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5/9/2013
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Why IT Is Struggling To Build Private Clouds

Think private clouds offer all the flexibility and none of the risk? IT is missing out if it doesn’t prepare for public cloud use.

Beyond OpenStack

It isn't only OpenStack that's in flux but the whole realm of open source code for private cloud computing. Eucalyptus Systems, for instance, does many of the same things as OpenStack but in an Amazon-specific context. Its open source APIs are compatible with Amazon Web Services' APIs, so if you're already an Amazon customer, you can develop a compatible private cloud on premises and your workloads will run in both. Critics complain that an open source project shouldn't be tied to a proprietary vendor's approach. Given Amazon's popularity, "we think it would be lunacy not make those two things compatible," counters Eucalyptus CEO Marten Mickos.

Somewhere in between OpenStack and Eucalyptus is a commercial implementation of OpenStack from Cloudscaling, called the Open Cloud System. Cloudscaling is betting that both OpenStack and Amazon are long-term survivors in cloud computing and it supports both of their APIs. "Amazon is a de facto standard," says Randy Bias, CTO of Cloudscaling. Even the most stringent open source advocates must support it, he says.

Three Private Cloud Approaches

OpenStack is just now coming together as a set of cloud computing modules, so few large companies are implementing it. And those companies that are implementing it are careful in how they talk about it. PayPal, for example, has devoted a few servers to an OpenStack implementation and is running two "isolated" applications on them. That is, it's running two applications that can operate independently of each other and with few dependencies on PayPal's software infrastructure outside their own application logic. (The PayPal project gained notoriety because it was reported as a sign that parent company eBay -- with its many thousands of servers -- would adopt OpenStack and replace VMware software throughout the company. That isn't correct, a PayPal spokesman says, although it made no guarantees to any vendor.)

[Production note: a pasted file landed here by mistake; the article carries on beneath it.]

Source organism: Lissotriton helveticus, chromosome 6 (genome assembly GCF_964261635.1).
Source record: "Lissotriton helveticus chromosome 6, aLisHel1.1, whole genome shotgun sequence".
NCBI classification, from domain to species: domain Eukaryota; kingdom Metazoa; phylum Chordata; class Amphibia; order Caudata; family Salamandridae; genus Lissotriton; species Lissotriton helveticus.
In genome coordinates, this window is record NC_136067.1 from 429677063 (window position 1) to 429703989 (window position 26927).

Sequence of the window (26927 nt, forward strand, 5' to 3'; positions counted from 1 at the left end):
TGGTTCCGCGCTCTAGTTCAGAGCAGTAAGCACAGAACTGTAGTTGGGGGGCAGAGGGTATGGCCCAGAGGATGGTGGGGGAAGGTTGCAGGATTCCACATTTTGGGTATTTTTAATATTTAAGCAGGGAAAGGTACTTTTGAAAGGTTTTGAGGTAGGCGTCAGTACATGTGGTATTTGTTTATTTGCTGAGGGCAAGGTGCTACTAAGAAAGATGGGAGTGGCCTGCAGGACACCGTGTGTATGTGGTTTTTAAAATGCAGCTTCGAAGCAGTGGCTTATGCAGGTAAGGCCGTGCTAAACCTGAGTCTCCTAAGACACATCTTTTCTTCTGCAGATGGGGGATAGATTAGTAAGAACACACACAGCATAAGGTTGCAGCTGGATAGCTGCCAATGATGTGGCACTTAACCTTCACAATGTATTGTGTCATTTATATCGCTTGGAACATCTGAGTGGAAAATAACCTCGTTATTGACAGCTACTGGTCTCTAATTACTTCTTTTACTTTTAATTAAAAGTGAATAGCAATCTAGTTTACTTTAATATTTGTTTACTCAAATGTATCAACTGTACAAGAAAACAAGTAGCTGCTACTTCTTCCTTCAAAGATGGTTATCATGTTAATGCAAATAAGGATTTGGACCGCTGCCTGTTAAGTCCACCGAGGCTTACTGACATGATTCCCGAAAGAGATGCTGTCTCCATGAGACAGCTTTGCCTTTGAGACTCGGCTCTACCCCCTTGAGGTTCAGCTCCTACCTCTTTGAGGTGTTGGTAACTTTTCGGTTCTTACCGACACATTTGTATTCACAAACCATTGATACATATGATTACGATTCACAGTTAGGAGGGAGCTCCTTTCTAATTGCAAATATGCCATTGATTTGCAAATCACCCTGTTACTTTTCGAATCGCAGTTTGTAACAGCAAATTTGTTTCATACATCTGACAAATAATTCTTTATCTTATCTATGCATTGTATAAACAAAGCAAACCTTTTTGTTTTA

chart: What Challenges Did You Encounter When Launching a Private Cloud?
A common criticism of OpenStack is that the code is only loosely integrated; one of the six services works fine but a second and third don't work robustly with it. PayPal offers some counter-testimony. Its private cloud "went from idea to reality in six weeks," says Saran Mandair, in an email exchange. Once in operation, an engineer ran into a problem launching a workload and, facing a 45-minute deadline, sought support from developers on the OpenStack chat board. Within 10 minutes, he had seven or eight helpful responses and solved the problem and still made his deadline, Mandair says.

Eucalyptus is criticized for riding on Amazon Web Services' coattails, but one implementer, AppDynamics, an application performance monitoring software maker, has found a mission-critical use for it. AppDynamics' marquee customer, Netflix, uses AppDynamics to watch its customer-facing systems running in the Amazon cloud.